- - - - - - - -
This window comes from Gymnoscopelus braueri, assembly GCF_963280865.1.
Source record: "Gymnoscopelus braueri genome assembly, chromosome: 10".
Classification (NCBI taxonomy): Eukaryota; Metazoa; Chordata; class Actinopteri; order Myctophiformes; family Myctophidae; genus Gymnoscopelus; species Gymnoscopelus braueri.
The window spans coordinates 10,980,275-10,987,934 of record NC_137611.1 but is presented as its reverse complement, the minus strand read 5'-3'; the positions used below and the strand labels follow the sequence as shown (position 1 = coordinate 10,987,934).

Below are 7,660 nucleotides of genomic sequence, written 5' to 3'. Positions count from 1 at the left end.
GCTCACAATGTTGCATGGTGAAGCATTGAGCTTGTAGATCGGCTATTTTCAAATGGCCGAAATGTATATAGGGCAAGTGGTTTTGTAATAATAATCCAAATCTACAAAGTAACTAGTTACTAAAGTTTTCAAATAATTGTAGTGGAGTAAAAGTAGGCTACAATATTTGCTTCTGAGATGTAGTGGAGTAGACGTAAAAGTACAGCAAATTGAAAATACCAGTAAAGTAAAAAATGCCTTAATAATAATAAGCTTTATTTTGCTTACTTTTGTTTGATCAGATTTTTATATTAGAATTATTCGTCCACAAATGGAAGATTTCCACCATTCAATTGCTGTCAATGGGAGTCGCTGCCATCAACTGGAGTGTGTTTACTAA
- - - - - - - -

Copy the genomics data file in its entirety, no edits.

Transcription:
This window comes from Gymnoscopelus braueri, assembly GCF_963280865.1.
Source record: "Gymnoscopelus braueri genome assembly, chromosome: 10".
Classification (NCBI taxonomy): Eukaryota; Metazoa; Chordata; class Actinopteri; order Myctophiformes; family Myctophidae; genus Gymnoscopelus; species Gymnoscopelus braueri.
The window spans coordinates 10,980,275-10,987,934 of record NC_137611.1 but is presented as its reverse complement, the minus strand read 5'-3'; the positions used below and the strand labels follow the sequence as shown (position 1 = coordinate 10,987,934).

Below are 7,660 nucleotides of genomic sequence, written 5' to 3'. Positions count from 1 at the left end.
GCTCACAATGTTGCATGGTGAAGCATTGAGCTTGTAGATCGGCTATTTTCAAATGGCCGAAATGTATATAGGGCAAGTGGTTTTGTAATAATAATCCAAATCTACAAAGTAACTAGTTACTAAAGTTTTCAAATAATTGTAGTGGAGTAAAAGTAGGCTACAATATTTGCTTCTGAGATGTAGTGGAGTAGACGTAAAAGTACAGCAAATTGAAAATACCAGTAAAGTAAAAAATGCCTTAATAATAATAAGCTTTATTTTGCTTACTTTTGTTTGATCAGATTTTTATATTAGAATTATTCGTCCACAAATGGAAGATTTCCACCATTCAATTGCTGTCAATGGGAGTCGCTGCCATCAACTGGAGTGTGTTTACTAA